Health Care mandate and King James I (of the Bible)

YANKEE CLIPPER, the SS CHALLENGE, 1858

7/15/17

Arguments were fierce during debate over the world’s first health care mandate in the British Parliament of 1624. Eventually, the Government’s bill, requiring an assessment on the wages of all sailors to pay for the care of sick and injured seamen, was passed over all objections and signed by the King.

King James I, beset by serious health challenges throughout his life, obviously had some empathy for those engaged in probably the most dangerous occupation of the age. Signing this bill, entitled “REVISED STATUTES (for the welfare of seamen)” was one of his last official acts, as he died in 1625.  Among his other distinctions was the convening of scholars in 1604 and the resultant KING JAMES BIBLE OF 1611.  He was the only British monarch who was a published author and a renowned linguist, fluent in 5 languages, conversant in several more.

The result of superior medical care for British sailors, not available to sailors of other countries, was that the British Navy became the most powerful in the world for the succeeding 300 years.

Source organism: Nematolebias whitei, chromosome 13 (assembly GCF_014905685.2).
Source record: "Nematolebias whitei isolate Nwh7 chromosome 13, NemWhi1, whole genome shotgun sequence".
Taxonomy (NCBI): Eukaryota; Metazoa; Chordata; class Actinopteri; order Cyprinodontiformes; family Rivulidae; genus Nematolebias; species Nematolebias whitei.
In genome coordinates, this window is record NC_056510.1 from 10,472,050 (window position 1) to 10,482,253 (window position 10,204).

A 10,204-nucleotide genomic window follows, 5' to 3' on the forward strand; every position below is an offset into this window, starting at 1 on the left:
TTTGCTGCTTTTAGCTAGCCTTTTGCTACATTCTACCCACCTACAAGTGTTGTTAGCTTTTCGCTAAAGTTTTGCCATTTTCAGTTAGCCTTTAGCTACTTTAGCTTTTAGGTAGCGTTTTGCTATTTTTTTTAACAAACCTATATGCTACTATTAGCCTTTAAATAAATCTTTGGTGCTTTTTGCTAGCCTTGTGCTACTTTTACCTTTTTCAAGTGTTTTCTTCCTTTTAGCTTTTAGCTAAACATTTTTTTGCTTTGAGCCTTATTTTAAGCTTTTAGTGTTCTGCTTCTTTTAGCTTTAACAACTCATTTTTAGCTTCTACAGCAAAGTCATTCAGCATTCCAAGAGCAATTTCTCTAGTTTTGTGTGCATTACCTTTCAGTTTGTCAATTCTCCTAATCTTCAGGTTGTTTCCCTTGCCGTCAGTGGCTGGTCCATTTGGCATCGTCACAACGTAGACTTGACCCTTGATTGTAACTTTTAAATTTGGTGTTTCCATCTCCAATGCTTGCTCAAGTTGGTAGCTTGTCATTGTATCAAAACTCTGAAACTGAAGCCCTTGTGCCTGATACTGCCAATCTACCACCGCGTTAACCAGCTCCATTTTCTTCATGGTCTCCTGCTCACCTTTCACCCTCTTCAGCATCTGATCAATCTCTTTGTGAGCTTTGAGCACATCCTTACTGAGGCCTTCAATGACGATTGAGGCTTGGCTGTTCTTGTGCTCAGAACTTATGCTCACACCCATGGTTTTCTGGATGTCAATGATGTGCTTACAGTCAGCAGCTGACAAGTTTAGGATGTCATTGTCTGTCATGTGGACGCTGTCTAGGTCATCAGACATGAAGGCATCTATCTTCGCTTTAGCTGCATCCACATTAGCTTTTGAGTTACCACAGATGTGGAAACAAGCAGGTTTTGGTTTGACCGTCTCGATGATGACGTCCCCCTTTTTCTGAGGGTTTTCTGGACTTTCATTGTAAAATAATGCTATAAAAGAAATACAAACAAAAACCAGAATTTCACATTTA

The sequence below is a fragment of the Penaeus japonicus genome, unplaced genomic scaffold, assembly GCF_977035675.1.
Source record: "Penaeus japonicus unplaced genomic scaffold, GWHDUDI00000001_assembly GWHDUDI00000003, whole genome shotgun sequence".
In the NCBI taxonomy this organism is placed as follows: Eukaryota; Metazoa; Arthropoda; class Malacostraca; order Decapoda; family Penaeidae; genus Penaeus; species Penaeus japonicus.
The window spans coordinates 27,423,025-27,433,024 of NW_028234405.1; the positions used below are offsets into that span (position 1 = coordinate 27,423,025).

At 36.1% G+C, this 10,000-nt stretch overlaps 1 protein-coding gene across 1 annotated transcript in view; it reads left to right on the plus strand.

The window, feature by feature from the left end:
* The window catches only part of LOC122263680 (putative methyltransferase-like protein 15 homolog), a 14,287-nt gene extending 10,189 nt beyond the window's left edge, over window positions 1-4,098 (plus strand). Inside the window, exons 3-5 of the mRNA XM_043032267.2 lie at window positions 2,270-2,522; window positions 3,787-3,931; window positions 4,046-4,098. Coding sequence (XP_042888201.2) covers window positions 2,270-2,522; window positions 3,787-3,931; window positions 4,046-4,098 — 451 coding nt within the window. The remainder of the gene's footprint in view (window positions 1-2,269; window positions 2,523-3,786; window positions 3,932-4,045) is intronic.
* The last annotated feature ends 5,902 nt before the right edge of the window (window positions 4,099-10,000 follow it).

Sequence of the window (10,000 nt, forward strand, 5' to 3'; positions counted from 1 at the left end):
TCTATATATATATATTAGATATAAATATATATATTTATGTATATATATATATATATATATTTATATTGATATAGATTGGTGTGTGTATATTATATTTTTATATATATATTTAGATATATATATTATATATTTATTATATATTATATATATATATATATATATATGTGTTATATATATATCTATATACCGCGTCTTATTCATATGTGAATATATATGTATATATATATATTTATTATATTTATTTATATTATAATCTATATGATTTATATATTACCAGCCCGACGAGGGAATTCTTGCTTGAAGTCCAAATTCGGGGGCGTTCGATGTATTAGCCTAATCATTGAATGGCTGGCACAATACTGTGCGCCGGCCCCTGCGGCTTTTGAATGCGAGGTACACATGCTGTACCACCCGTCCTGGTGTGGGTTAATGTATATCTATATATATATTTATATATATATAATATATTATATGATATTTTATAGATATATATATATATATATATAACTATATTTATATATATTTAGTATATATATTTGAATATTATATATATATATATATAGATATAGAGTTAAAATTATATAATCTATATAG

In 1791, George Washington signed a similar law which, since the new United States of America had no actual Navy at the time, (The “Continental Navy”, active in the Revolutionary War, had been disbanded and its ships sold–the US Navy was established by the Naval Act of 1794, also signed by President Washington) applied to merchant ships calling on US ports and was paid by ship owners.  Alexander Hamilton wrote of the importance of what he called a “nursery  {its meaning at the time was “attentive care”} of seamen” (in FEDERALIST PAPERS #11), to the future commercial success of our new nation, dependent, at the time, totally on marine commerce.

The better health of our sailors made the US merchant fleet, epitomized by the sleek “Yankee Clippers”, the best in the world for the next 150 years.

The resulting Marine Hospital Service became the Public Health Service which dealt with epidemics such as Cholera, Smallpox, Typhoid fever and malaria in the general population. The National Institutes of Health was added to pioneer research into polio, cancer, vaccine and drug development. It’s no accident that these  entities were part of the Treasury Department, (until 1953 when the Department of Health, Education and Welfare was created by President Eisenhower) charged with the health of our economy.

More recently, Kaiser Shipyards, desperate to attract workers needed to build “Liberty Ships” during World War II (the extraordinary production of which was vital to the Allied victory), created the “Kaiser Plan”, the model for managed care health plans for the succeeding 70 years. It was the model for the Massachusetts Health care plan under Governor Romney and “Obamacare”.  Today’s critics of  inclusive, public health care, mindlessly repeating the same discredited arguments heard first in 1624, appear to have learned nothing from history.

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